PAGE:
Like a falling comet, its value has declined from Rs.156 to less than Rs.54 in the past six months. It is tough to ensure that you are buying at the lowest or near the lowest price. Investors might have purchased the stock at every dip because you never know when the market will bounce back. 

So, these instances make it difficult for investors who are eying for short-term profit booking.

  • Uncertainty around short-term profit-booking opportunities

Like everything in the stock market, the moment when the market will bounce back is uncertain to determine. 

Let us understand with the help of the current scenario. The market tumbled and has been witnessing the dip for more than thirty days now. This is mainly due to the contagion effect of the ongoing war between Ukraine and Russia.

However, no one can be certain when the war and its impact on trade and the economy will end. Also, there are chances of a new covid wave coming in, the rise in bank rates and more that have impacted the stock market. 

Therefore, it might be long before the selling spree in the market converts into positive sentiment. Those eyeing short term profit booking might have to wait for long before they get this opportunity. This makes buying the dip riskier.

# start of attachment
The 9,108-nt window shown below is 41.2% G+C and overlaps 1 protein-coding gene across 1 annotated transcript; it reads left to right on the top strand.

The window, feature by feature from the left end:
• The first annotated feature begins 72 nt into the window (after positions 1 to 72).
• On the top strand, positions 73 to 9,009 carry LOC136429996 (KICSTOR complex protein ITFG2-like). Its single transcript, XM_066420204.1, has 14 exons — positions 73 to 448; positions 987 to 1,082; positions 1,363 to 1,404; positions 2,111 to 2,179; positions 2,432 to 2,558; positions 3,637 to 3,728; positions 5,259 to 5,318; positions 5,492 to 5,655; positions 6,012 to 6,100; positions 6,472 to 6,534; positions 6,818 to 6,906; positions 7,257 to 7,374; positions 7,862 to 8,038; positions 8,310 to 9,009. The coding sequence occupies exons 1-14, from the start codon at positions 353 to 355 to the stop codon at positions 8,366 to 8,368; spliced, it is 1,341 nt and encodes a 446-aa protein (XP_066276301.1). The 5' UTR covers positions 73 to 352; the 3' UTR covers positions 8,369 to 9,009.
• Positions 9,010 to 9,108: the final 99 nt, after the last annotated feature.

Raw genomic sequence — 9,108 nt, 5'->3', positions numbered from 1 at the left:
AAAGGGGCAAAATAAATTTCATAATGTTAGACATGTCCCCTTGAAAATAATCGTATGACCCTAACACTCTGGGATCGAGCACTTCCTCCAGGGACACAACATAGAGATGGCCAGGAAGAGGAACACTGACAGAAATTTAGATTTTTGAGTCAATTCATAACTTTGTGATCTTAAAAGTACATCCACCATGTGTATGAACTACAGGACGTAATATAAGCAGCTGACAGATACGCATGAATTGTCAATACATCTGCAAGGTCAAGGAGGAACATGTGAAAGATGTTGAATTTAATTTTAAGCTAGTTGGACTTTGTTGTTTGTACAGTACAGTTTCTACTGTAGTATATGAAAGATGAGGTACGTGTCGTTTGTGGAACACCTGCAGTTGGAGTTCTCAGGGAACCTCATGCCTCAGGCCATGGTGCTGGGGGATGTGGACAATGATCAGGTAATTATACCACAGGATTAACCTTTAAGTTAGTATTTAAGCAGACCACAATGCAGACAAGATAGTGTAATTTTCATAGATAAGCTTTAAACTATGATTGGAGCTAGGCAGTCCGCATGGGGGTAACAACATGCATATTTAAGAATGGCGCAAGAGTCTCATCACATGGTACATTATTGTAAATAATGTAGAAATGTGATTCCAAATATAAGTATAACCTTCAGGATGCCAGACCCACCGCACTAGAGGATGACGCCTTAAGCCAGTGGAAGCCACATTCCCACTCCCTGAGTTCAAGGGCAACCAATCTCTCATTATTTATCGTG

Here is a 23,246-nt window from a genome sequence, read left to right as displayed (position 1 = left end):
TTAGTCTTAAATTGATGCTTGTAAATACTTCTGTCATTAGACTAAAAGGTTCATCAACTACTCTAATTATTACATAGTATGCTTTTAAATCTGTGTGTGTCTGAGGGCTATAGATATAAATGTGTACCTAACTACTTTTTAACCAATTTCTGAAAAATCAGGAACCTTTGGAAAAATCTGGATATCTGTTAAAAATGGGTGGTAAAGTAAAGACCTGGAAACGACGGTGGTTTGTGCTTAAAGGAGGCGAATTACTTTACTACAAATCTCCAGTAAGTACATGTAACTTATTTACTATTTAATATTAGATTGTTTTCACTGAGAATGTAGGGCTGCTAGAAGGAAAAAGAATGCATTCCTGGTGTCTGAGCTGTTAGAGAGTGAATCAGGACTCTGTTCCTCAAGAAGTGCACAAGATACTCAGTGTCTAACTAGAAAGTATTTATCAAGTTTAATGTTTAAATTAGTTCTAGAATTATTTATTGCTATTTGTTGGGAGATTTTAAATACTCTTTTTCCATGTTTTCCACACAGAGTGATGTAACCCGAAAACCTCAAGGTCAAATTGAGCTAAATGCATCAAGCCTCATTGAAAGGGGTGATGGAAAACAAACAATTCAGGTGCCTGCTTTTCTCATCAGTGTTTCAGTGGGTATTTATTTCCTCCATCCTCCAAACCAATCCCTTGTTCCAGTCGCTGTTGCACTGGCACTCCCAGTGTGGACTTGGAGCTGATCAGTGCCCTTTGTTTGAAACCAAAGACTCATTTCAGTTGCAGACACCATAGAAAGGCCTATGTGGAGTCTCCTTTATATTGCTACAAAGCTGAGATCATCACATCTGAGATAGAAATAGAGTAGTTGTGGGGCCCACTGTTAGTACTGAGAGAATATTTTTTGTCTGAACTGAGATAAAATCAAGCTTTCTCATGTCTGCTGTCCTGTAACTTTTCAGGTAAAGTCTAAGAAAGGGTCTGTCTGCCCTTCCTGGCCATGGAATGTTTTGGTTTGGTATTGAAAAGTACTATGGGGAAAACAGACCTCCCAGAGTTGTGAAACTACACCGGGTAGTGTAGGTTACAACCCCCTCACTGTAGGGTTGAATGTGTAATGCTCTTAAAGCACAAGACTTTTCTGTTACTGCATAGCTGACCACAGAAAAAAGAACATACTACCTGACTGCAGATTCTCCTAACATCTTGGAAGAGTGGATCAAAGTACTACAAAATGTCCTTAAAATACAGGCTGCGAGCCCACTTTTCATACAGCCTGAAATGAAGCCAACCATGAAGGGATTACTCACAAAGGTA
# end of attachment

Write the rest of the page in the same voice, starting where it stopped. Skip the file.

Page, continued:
So, how can you know about the near future stock market sentiment?

  • Keeping the VIX handy

You can gauge the near term stock market sentiment with the help of the Volatility Index, also known as VIX. WITH THE CURRENT STOCK MARKET DIP, the VIX figures have gone from 25 to 35 over the last week. This can indicate that more volatility is expected in the market shortly. 

Thus, keeping this VIX handy might help you be prepared for future volatility. 

But that will help the short-term stock market investors. Is there any such tool for the long term investors putting money in the market during dips?

  • Long-term investors can stay put.

For a long-term investor, buying the dip can be an opportunity to average out their previously purchased shares. 

Since they are not looking for short-term profit booking, they can stay relaxed and wait for the market to bounce back to normal. 


Buy the dip can work for investors willing to take bold bets on their previously purchased stocks. They can buy the lows and average out their stock buy price. 

Similarly, it can be an opportunity for new investors to enter the market. Since the prices of even the bluechip stocks fall during a stock market dip, it can be an excellent opportunity to pick your favourite ones that seemed out of your pocket’s reach earlier. 

In either case, the investors shouldn’t panic and can benefit if they stay invested for a longer-term.


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Devashree Patel

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Devashree has always been passionate about finance and economics. She has an experience of 2 years of working in the finance domain. Her writing is always detailed and on to point which makes it easy to read and understand. She has a BA in Economics degree and currently pursuing MBA from NMIMS.